The kindergarten students in Sandra Starling’s class at L.C. Kerr School gathered around a wooden box in the school garden and carefully listened as they were given instructions on planting cabbage.
For many, it was not only their first time seeing a cabbage plant, but their first opportunity to take part in digging into the soil and begin the process of growing vegetables.
“This is a great way for the kids to learn where their food comes from,” Chick Gancer, Master Gardener, said about the kids having a chance to plant a variety of vegetables.
For the last four years, students have been given the opportunity to work with the Master Gardeners to plant crops in the fall and spring. Monday, students from 16 classrooms gathered and planted cabbage, collards, kale, broccoli and cauliflower.
“Some of them have never seen some of these vegetables before,” Jeff Swartz, Child Nutrition director for Clinton City Schools, said. “Now, they have the chance to go into a store and see something and know where that food came from.”
In the spring, the first grade will have the opportunity to plant spring vegetables, and just as school is about to adjourn for the summer, one more crop will go into the ground.
As the students lined up around the box Monday, they eagerly waited for instructions from Bob and Sue Williams, who just recently joined the Master Gardeners and were helping with the planting process for the first time.
Sue shared facts about cabbage with the students before showing them how to dig into the soil with their hands, place the cabbage plant into the ground and then cover the bottom of the plant with soil.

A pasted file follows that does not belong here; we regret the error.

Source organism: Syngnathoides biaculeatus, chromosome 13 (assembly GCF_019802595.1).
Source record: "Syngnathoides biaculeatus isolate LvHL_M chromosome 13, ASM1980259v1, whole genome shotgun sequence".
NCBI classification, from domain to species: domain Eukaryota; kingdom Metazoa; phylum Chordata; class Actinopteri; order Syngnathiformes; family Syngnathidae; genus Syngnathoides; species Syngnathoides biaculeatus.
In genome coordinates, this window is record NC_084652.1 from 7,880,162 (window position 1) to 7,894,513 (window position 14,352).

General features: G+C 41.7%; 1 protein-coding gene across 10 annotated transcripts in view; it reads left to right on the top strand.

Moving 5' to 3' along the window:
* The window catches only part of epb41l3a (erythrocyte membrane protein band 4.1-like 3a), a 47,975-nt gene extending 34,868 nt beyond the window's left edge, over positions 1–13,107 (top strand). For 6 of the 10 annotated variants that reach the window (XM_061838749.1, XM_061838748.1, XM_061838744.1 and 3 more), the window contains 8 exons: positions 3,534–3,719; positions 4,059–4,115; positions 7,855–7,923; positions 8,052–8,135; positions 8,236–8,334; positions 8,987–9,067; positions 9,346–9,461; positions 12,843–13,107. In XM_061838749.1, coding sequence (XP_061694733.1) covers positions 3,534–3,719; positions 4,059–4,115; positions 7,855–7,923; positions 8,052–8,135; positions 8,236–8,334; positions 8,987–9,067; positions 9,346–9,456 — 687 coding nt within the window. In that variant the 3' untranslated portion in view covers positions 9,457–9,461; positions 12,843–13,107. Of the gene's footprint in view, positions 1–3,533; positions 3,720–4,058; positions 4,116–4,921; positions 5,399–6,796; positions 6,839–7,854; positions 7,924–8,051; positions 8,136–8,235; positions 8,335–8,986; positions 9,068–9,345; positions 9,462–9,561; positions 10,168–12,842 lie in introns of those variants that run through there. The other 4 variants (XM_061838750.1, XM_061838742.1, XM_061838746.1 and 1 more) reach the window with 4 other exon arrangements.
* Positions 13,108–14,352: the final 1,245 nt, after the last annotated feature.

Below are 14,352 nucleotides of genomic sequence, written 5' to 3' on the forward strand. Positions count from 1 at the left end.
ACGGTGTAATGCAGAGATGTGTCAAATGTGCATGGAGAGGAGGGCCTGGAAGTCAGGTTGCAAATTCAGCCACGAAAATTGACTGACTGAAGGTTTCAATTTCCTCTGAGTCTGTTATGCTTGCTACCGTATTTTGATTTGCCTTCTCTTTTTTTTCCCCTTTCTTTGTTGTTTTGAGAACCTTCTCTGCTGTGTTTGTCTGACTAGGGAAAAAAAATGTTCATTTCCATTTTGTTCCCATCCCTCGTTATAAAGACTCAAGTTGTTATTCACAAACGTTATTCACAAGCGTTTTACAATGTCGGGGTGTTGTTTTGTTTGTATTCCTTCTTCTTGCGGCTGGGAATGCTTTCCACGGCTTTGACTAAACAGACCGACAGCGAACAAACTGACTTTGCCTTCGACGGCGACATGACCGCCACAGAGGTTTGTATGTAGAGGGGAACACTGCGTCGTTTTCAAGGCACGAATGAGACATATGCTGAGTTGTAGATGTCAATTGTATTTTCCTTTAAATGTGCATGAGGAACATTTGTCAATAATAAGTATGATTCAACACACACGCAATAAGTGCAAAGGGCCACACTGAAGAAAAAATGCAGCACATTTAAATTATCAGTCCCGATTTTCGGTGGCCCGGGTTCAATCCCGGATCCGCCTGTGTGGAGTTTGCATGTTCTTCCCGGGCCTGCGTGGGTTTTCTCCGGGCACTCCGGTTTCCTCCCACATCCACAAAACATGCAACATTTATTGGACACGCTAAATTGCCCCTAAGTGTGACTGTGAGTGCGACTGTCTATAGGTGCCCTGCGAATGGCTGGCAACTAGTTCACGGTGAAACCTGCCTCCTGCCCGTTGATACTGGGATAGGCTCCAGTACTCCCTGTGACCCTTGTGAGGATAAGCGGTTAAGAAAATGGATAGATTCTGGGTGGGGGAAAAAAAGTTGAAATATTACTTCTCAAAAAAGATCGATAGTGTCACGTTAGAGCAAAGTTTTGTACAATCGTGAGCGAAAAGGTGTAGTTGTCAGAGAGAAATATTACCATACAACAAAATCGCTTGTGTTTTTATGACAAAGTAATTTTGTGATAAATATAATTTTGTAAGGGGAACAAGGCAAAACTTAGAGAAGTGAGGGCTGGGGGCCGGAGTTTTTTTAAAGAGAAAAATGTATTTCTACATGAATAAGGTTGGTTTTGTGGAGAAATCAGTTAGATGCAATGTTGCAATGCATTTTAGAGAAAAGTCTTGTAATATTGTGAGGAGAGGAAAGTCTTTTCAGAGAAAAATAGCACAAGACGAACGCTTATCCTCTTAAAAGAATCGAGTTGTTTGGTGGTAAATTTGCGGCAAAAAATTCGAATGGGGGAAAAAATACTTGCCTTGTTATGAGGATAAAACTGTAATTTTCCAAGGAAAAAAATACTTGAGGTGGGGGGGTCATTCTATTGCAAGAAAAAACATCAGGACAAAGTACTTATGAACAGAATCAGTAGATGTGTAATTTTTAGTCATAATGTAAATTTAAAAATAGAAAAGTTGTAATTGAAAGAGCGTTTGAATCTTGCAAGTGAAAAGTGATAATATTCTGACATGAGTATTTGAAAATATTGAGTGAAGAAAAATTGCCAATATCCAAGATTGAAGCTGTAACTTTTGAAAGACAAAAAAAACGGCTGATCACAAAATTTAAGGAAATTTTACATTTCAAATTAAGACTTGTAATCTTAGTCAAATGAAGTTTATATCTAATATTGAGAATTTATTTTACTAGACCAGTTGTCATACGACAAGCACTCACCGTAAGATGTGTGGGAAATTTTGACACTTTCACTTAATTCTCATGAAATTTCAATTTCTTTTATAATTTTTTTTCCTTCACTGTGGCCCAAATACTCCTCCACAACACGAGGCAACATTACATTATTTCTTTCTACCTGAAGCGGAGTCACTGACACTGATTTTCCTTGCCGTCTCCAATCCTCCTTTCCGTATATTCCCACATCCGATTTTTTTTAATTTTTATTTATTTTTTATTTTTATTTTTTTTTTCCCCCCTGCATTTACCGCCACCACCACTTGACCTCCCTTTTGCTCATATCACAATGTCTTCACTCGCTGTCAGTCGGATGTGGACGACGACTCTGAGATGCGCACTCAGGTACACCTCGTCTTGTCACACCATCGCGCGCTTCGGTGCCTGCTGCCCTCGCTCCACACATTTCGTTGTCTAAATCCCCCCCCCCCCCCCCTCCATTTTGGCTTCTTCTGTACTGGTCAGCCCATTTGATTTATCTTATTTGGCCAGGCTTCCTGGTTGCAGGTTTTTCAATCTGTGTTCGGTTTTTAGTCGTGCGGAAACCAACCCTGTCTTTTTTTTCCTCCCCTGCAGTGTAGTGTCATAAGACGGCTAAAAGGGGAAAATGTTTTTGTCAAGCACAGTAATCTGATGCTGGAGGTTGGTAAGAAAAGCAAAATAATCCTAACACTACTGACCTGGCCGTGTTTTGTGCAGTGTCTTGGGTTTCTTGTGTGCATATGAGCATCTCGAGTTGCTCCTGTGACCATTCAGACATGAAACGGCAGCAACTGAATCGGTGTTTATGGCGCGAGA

“I loved getting to stick my hands in the dirt and dig a hole,” Zander, one of Starling’s kindergarten students, said. “This spring we are going to plant a garden at home and plant some carrots.”
Now that the plants are nicely nestled into the ground, students will spend the next few months watching the plants grow, measure that growth and then harvest them later in the fall. Swartz said students will have an opportunity to taste some of the vegetables once they are harvested and cooked.
Zoey, another one of Starling’s students, said she liked getting to dig into the dirt, but what she was most looking forward to was planting a garden at home with her Papa.
“Now I can show my Papa what I learned,” the kindergartner said.
According to Swartz, the garden at L.C. Kerr has been utilized to teach students about not only where food comes from, but allow them an opportunity to watch the growth process and learn how weather affects crop production. As part of the program, students are introduced to foods they may otherwise not have the opportunity to see or taste.
Reach Kristy D. Carter at 910-592-8137, ext. 2588. Follow us on Twitter at @SampsonInd. Like us on Facebook.